A savoury delight, this thick and hearty Snert Dutch Split Pea Soup (Erwtensoep) is just like a warm hug from Grandma on a cold winter’s day. And! This bowl of smoky goodness tastes just as good as its name. We swear!
Can we all just bask in the glory of that name for a second, before I pull out its other Dutch name?
ERWTENSOEP. (Pronounced: Air-ten-soup)
Oh god how we love these names! They’re almost as good as the dish itself.
But no matter what you call this Dutch Split Pea Soup, we’re sure you’re going to love it.
This hearty, smoky, savoury stew features green split peas simmered down with pork, carrots, potato, onion, leeks and celeriac (which we only just learned is the root ball from a type of celery, don’t judge).
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Now, we wandered the Netherlands in summer last year, so how did we come across this beloved winter soup?
Well the story involves and epic feast and copious amounts of rice wine in the mountains of Vietnam.
You know. As you do.
Our soon-to-be-friends Mascha & Gerard from the Netherlands arrived at our Dalat guesthouse just after we did, and were greeted with the same enthusiastic hospitality.
You see, our host would NOT take no for an answer…
So the four of us travellers found ourselves on tiny stools on the roadside, sipping cup after cup of rice wine and nibbling from plate after plate of local Vietnamese specialities.
Between endless calls of ‘Mot Hai Ba Yo!’ (Vietnamese for ‘Cheers’, literally ‘One, Two, Three, Yo!’) there were bowls of noodles, dishes of sticky fried pork, Vietnamese fried spring rolls and crispy banh xeo pancakes.
Merry, full, and thoroughly tipsy (at lunchtime, I might add), conversation soon turned to the food of our homelands, comparing all the the things we all loved from Dutch and Australian cuisines.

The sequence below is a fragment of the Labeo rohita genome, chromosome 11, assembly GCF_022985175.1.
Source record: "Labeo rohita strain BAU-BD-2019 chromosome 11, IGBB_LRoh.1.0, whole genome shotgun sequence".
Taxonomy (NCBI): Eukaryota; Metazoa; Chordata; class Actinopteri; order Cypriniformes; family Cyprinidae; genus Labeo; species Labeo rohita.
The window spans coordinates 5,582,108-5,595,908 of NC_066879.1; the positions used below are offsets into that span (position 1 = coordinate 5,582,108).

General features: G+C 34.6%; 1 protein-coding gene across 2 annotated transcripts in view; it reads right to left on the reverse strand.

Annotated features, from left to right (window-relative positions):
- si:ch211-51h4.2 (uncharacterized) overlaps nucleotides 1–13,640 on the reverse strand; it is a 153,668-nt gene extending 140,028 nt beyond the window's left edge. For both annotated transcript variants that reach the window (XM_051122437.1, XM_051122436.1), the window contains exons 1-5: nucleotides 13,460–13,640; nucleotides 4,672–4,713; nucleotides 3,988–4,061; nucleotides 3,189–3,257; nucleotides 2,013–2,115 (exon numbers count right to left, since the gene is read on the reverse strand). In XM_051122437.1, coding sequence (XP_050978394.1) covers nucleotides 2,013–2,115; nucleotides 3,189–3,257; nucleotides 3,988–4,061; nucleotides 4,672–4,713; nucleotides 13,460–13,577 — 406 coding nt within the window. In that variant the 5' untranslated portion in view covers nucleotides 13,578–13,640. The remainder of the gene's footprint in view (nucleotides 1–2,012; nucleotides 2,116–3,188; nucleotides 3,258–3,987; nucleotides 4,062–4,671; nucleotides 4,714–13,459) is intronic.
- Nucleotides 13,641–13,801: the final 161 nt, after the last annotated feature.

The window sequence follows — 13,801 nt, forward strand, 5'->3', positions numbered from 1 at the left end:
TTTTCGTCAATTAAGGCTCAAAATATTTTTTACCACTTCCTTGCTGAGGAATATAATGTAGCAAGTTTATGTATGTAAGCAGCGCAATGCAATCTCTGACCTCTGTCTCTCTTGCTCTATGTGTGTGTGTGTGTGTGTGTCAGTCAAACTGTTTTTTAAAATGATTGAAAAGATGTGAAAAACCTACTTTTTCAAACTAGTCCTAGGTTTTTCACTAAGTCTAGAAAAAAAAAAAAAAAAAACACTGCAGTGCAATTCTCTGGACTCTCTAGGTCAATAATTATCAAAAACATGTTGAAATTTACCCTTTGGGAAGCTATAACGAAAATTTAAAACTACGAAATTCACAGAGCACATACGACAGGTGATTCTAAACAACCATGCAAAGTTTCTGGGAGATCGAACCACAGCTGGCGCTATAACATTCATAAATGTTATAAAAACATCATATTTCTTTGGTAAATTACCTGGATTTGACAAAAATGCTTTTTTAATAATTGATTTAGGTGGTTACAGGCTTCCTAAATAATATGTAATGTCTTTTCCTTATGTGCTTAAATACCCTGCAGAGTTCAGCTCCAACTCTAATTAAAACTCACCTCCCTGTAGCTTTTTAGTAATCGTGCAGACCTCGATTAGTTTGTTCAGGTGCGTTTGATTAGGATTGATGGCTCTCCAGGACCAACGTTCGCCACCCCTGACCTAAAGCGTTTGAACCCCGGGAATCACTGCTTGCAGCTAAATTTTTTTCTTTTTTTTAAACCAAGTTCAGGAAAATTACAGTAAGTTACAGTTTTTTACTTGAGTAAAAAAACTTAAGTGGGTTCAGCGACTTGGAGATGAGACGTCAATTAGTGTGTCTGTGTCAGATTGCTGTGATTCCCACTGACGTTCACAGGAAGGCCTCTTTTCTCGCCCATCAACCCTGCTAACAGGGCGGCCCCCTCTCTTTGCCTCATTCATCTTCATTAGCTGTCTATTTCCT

Big thanks to Mascha and Gerard for sharing their favourite recipe for their beloved national Dutch dish, which we’ve changed up just a little bit to make use of some locally available ingredients.
Snert Dutch Split Pea Soup (Erwtensoep)
If you’re lucky enough to head down to the frozen canals, ponds or lakes of the Netherlands for a spot of ice skating, you can warm yourself up afterwards with a bowl of piping hot snert, dished up as a savoury street snack from ‘koek en zopie’ outlets.
Snert Dutch Split Pea Soup it may be called, but the final dish has more of a stew-like consistency. The key is to make it so thick a spoon can stand upright in it.
Ours stood up to the test too, check it out.
Snert Dutch Split Pea Soup not your style? Try our other favourite soups, including these two little beauties: Albanian Jani Me Fasule (White Bean Soup) and Slovenian Ricet (Sausage & Vegetable Barley Soup).
Snert Dutch Split Pea Soup (Erwtensoep)
- 2 cups green split peas
- 2 bacon bones smoked
- 2 middle rashers bacon diced
- 2.25 ltr 9 cups cold water
- 1 onion whole, stuffed with 10 cloves
- 2 leeks chopped
- 2 carrots chopped
- ½ celeriac peeled, diced into 1 cm pieces
- 1 pork chop
- 2 tsp beef stock
- Black pepper
Start with a big pot because you’re gonna need it! 😉
Pour those green split peas straight into the empty pot, then throw the bacon bones, bacon pieces, pork chop, pepper, beef stock, and clove-studded onion straight on top. Pour in the water and crank up the stove to a medium high heat.
Bring to a boil then simmer that snerty deliciousness for 45 minutes, stirring occasionally and scooping off any broth foam that appears.
Now, fish out the pork chop and slice all the meat off the bones - we’ll be adding the meat back in later.
Throw in your piles of chopped veggies and give everything a really good stir. Cook everything over a medium heat for 30 minutes until soft and delicious. Stir occasionally to avoid vegetables sticking to the bottom.
At the 15 minutes-to-go mark take out the bacon bones and the clove-studded onion. Leave all the bones out, but you can pop the onion back in after pulling out the cloves and chopping it into pieces.
Now you’ve got a big choice friends. To blend or not to blend? Follow your heart and grab out that stab blender, or run the soup through a blender or food processor in batches til you’re happy with the consistency. Or leave it chunky! We’ll never judge.
After that, you can pop in the chopped meat and you're good to go.
Your final soup/stew should be thick enough for a spoon to stand upright. Mission accomplished?
NotesServe with the pork chop pieces on top and a thick, crusty slice of white bread or rye.